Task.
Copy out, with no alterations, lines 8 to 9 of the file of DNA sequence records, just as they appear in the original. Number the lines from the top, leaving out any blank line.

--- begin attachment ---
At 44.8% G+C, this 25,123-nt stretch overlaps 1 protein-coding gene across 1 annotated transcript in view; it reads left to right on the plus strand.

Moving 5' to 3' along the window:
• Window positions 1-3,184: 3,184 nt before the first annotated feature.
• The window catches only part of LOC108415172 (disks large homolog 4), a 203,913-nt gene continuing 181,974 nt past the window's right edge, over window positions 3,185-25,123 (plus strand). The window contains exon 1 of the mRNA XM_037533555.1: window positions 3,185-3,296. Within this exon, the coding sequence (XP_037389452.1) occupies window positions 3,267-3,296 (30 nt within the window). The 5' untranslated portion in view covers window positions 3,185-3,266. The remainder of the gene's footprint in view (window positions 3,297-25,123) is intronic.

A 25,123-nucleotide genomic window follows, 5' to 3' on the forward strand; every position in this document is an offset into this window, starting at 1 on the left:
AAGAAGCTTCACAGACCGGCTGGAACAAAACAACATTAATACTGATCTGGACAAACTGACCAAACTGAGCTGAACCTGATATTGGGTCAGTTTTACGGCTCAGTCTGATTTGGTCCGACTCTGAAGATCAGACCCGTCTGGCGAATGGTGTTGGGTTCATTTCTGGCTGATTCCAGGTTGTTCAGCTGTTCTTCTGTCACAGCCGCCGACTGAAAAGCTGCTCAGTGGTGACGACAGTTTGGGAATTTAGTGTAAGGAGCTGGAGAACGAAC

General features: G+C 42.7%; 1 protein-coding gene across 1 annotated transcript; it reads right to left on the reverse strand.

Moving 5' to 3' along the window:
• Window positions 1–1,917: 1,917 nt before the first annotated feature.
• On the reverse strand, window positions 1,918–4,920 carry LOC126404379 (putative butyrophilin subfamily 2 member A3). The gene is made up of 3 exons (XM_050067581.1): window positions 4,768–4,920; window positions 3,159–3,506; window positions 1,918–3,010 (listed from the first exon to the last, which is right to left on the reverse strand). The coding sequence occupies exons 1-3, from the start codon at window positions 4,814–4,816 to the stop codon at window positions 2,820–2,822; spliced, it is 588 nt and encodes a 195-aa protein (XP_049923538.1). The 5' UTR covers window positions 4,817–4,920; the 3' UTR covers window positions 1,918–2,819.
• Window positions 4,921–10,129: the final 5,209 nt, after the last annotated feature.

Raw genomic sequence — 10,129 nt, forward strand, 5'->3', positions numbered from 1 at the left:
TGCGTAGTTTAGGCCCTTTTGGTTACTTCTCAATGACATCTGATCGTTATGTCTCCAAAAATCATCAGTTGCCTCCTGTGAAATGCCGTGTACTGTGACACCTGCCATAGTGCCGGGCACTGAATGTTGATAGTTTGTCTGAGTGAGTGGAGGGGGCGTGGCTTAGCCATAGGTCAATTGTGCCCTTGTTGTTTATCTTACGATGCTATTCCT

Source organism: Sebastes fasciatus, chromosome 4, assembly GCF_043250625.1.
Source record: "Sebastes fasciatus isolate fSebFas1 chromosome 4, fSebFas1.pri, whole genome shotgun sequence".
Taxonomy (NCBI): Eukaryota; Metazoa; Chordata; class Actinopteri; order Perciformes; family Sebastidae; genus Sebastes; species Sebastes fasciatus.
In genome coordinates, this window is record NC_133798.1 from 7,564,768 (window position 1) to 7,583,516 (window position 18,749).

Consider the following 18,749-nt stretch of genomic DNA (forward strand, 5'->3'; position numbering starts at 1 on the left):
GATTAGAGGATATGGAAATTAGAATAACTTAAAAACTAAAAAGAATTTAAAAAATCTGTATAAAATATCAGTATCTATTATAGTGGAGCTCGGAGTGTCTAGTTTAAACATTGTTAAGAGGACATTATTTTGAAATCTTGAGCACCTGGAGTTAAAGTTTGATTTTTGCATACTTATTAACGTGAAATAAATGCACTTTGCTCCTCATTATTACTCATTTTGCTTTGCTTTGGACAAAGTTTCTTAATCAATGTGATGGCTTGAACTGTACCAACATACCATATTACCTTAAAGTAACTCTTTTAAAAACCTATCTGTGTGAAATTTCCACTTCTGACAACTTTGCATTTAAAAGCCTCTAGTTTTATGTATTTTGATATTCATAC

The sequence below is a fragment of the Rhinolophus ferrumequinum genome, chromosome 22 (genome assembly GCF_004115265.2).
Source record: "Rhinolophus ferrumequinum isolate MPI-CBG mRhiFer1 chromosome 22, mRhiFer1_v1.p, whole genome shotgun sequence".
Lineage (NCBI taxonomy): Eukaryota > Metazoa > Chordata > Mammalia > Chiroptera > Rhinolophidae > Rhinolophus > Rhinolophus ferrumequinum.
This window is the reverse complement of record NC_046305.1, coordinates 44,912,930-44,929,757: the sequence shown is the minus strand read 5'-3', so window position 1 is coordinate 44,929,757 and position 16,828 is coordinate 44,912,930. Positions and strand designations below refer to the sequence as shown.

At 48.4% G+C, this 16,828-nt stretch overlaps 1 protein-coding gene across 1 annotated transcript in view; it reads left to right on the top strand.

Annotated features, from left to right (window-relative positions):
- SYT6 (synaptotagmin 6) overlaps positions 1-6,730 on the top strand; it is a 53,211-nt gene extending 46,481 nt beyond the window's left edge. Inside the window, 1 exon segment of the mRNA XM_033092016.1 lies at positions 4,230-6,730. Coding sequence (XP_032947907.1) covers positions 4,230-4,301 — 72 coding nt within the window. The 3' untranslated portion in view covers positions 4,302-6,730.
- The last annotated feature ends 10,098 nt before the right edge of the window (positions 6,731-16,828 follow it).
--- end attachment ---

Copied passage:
Moving 5' to 3' along the window:
• Window positions 1–1,917: 1,917 nt before the first annotated feature.